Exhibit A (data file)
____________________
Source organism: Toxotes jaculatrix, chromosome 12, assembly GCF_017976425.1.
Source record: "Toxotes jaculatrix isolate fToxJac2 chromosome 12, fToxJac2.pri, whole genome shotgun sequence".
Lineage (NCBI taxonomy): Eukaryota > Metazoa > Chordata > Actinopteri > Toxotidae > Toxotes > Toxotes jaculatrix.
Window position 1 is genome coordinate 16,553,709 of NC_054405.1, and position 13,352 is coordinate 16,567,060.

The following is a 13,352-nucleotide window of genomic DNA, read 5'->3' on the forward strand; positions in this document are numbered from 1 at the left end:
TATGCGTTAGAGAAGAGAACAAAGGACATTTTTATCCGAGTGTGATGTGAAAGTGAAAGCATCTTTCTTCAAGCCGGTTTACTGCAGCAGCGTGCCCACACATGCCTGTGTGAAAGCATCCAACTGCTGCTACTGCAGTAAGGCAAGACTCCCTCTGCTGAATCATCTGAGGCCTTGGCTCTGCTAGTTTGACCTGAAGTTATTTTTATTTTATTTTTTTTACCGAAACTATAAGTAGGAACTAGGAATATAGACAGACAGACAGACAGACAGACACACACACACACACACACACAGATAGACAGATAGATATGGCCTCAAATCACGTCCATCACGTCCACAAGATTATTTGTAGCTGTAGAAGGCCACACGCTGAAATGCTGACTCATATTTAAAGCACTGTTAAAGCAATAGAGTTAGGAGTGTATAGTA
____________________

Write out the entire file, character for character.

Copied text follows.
Source organism: Toxotes jaculatrix, chromosome 12, assembly GCF_017976425.1.
Source record: "Toxotes jaculatrix isolate fToxJac2 chromosome 12, fToxJac2.pri, whole genome shotgun sequence".
Lineage (NCBI taxonomy): Eukaryota > Metazoa > Chordata > Actinopteri > Toxotidae > Toxotes > Toxotes jaculatrix.
Window position 1 is genome coordinate 16,553,709 of NC_054405.1, and position 13,352 is coordinate 16,567,060.

The following is a 13,352-nucleotide window of genomic DNA, read 5'->3' on the forward strand; positions in this document are numbered from 1 at the left end:
TATGCGTTAGAGAAGAGAACAAAGGACATTTTTATCCGAGTGTGATGTGAAAGTGAAAGCATCTTTCTTCAAGCCGGTTTACTGCAGCAGCGTGCCCACACATGCCTGTGTGAAAGCATCCAACTGCTGCTACTGCAGTAAGGCAAGACTCCCTCTGCTGAATCATCTGAGGCCTTGGCTCTGCTAGTTTGACCTGAAGTTATTTTTATTTTATTTTTTTTACCGAAACTATAAGTAGGAACTAGGAATATAGACAGACAGACAGACAGACAGACACACACACACACACACACACAGATAGACAGATAGATATGGCCTCAAATCACGTCCATCACGTCCACAAGATTATTTGTAGCTGTAGAAGGCCACACGCTGAAATGCTGACTCATATTTAAAGCACTGTTAAAGCAATAGAGTTAGGAGTGTATAGTA